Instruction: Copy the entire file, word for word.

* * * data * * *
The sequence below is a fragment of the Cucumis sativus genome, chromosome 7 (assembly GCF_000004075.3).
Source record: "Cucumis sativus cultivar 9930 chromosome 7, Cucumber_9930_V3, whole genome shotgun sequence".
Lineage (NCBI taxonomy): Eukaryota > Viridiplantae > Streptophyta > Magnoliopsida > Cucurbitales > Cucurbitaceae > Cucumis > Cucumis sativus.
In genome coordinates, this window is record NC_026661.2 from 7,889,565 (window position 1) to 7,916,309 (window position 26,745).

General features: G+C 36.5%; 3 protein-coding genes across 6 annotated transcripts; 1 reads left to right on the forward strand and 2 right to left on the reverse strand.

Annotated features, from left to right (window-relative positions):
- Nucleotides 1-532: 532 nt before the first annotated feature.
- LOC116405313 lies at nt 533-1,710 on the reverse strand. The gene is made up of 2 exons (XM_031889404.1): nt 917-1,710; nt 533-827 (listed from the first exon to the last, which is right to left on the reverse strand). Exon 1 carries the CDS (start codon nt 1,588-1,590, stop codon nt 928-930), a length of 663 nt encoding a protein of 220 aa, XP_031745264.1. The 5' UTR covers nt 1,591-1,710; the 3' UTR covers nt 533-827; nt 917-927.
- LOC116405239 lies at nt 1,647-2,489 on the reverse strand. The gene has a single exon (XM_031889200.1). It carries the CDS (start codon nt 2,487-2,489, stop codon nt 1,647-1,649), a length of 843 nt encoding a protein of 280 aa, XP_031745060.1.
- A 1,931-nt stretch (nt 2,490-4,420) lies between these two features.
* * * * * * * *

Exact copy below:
The sequence below is a fragment of the Cucumis sativus genome, chromosome 7 (assembly GCF_000004075.3).
Source record: "Cucumis sativus cultivar 9930 chromosome 7, Cucumber_9930_V3, whole genome shotgun sequence".
Lineage (NCBI taxonomy): Eukaryota > Viridiplantae > Streptophyta > Magnoliopsida > Cucurbitales > Cucurbitaceae > Cucumis > Cucumis sativus.
In genome coordinates, this window is record NC_026661.2 from 7,889,565 (window position 1) to 7,916,309 (window position 26,745).

General features: G+C 36.5%; 3 protein-coding genes across 6 annotated transcripts; 1 reads left to right on the forward strand and 2 right to left on the reverse strand.

Annotated features, from left to right (window-relative positions):
- Nucleotides 1-532: 532 nt before the first annotated feature.
- LOC116405313 lies at nt 533-1,710 on the reverse strand. The gene is made up of 2 exons (XM_031889404.1): nt 917-1,710; nt 533-827 (listed from the first exon to the last, which is right to left on the reverse strand). Exon 1 carries the CDS (start codon nt 1,588-1,590, stop codon nt 928-930), a length of 663 nt encoding a protein of 220 aa, XP_031745264.1. The 5' UTR covers nt 1,591-1,710; the 3' UTR covers nt 533-827; nt 917-927.
- LOC116405239 lies at nt 1,647-2,489 on the reverse strand. The gene has a single exon (XM_031889200.1). It carries the CDS (start codon nt 2,487-2,489, stop codon nt 1,647-1,649), a length of 843 nt encoding a protein of 280 aa, XP_031745060.1.
- A 1,931-nt stretch (nt 2,490-4,420) lies between these two features.